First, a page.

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Reading Pile: Manor Black TPB


While Cullen Bunn isn't always a home run for me, Bunn teamed with Brian Hurt or Tyler Crook is pretty much a guaranteed hit so having all three of them collaborate on one project feels like sort of perfect alchemical concoction of comic creation.


MB is a southern gothic horror story that drops you into a world of black magic with little to no explanation to the rules of the world. Instead it decides to focus on familial drama, a lone mage on the run, and a small unsuspecting town that's unprepared for the blood and violence looming over it.

The core arc follows Ari as her and a small group of allies are hunted down and picked off by dark forces with a penchant for setting people on fire. Ari only survives by the luck of stumbling across Roman Black, a patriarch to a family of sorcerers who decides to take Ari in against the wishes of his family. The two of them work together to stave off a cult like group that is attempting to harness the power of a fire totem.

The story takes a sort of lived-in approach, avoiding overly chatty lessons on how magic works and just simply accepts that it does so that we can get on with the action and horror. That could have come off messier, but the strong storytelling from all three creators attached to this project prevents this approach from feeling hollow or rushed. Just look to their previous collaborations on Sixth Gun and Harrow County (both favorite titles of mine) as perfect examples of their world building chops, highlighting their abilities to create an amazing sense of atmosphere and dread in their horror works.


You can feel that foundation being laid here as Bunn and crew place in little cornerstones of myth or the hint of background stakes waiting for their turn to shine down the line. There's also just a great balance between the pacing of the script and the strength of Crook's art that really comes together in building a cohesive tone and personality to this project that sucks you right in. Some of it is in the subtilties of character design (Roman Black is a man of few words, but his facial features and presence give him an instant weight in the narrative), while other elements such as the design of locations or the ugliness to some of the horror aspects just make the world pop.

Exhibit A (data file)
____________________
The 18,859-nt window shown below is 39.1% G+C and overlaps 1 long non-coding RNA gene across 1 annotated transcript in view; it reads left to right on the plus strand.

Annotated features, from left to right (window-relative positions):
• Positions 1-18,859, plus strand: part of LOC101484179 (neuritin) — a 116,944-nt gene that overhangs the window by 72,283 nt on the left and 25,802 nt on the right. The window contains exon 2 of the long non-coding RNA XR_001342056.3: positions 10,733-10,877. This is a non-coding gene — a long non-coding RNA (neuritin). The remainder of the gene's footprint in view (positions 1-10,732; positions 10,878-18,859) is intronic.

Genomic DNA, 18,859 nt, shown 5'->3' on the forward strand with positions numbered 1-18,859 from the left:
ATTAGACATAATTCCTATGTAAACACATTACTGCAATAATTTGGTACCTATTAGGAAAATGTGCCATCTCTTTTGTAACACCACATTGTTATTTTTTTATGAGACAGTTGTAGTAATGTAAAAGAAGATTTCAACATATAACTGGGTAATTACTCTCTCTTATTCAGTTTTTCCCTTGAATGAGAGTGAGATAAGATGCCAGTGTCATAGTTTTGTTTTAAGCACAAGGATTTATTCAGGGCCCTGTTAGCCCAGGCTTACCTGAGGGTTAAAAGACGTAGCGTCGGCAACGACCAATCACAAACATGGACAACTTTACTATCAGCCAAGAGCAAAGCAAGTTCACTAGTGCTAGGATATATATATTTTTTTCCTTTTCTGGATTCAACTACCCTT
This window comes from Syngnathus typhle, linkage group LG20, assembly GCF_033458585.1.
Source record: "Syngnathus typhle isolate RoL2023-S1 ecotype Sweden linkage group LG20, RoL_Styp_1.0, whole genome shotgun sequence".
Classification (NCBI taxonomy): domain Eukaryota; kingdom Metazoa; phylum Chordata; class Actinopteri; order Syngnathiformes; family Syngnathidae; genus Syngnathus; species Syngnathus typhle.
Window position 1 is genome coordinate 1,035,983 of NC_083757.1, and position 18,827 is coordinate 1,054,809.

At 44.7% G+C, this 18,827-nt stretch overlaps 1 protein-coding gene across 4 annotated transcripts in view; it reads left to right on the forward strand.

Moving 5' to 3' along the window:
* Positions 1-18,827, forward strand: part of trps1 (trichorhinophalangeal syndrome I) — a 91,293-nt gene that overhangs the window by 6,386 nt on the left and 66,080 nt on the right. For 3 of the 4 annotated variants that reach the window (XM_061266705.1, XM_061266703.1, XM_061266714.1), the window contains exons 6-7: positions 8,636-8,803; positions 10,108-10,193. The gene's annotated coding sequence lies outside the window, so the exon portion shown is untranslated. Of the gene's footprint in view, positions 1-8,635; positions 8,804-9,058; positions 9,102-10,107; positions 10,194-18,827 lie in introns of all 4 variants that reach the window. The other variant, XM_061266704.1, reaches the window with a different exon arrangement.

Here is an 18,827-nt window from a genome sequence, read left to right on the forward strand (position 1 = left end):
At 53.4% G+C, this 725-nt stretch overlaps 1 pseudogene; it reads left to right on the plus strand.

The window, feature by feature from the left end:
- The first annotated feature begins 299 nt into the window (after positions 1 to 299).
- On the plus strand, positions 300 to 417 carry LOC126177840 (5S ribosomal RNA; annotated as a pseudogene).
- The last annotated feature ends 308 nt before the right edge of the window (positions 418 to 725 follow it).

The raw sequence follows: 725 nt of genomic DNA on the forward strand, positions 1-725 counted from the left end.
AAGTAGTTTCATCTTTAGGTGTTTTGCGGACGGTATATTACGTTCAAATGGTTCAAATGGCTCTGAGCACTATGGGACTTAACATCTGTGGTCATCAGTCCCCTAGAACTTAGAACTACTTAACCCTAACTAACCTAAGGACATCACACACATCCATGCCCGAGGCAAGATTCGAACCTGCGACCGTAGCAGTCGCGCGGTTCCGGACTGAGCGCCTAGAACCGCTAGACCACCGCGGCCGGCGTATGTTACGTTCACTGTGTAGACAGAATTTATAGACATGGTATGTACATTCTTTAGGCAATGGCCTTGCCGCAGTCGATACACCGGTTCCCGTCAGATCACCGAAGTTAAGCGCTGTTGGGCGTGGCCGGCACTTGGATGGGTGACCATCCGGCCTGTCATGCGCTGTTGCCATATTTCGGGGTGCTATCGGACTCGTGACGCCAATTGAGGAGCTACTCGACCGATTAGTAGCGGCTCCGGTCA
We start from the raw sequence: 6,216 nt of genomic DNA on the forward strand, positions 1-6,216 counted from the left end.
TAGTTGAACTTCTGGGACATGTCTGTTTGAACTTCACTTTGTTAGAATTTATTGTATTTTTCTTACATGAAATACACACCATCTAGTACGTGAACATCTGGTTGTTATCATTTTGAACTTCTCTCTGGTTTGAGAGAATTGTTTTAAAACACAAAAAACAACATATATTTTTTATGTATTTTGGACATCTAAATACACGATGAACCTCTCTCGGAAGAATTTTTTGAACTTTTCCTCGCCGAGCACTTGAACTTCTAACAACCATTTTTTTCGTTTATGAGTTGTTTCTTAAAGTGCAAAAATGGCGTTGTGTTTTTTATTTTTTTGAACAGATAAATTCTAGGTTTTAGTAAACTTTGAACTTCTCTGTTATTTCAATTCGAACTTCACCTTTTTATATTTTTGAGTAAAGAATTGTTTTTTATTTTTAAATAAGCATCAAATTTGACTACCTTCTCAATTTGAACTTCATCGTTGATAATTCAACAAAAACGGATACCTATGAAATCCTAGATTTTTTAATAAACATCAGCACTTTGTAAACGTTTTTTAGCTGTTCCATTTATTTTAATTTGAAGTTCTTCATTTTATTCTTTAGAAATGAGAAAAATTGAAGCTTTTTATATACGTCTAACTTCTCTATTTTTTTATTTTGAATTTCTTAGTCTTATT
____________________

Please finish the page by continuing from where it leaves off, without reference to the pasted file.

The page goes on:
Manor Black looks to follow the Dark Horse pattern of four issue mini-series chunks, with a two year gap between the release of this volume and the start of the new series. I can't really blame them because hey, 2020 and so on. That does mean that you don't have to hunt down a lot to catch up to the current run, and the single issues probably wouldn't be too hard to scrounge up. The trade is a solid package, but I will note that it clocks in at $19.99 for four issues worth of books that originally cost $16. It's not an overly fancy presentation either, but it does include some pinups and sketch pages so you do get extras.


I'm hoping that they can keep the momentum going and expand on this world and these characters on a more regular schedule. There's a lot to be unearthed about how the world works, but I also just really enjoy that they don't feel a need to drown us with historical exposition and instead they just decided to give us the world in progress. Plus, there just aren't enough southern gothic style comics on the market, so if you're down with that type of material do yourself a favor and check this series out.


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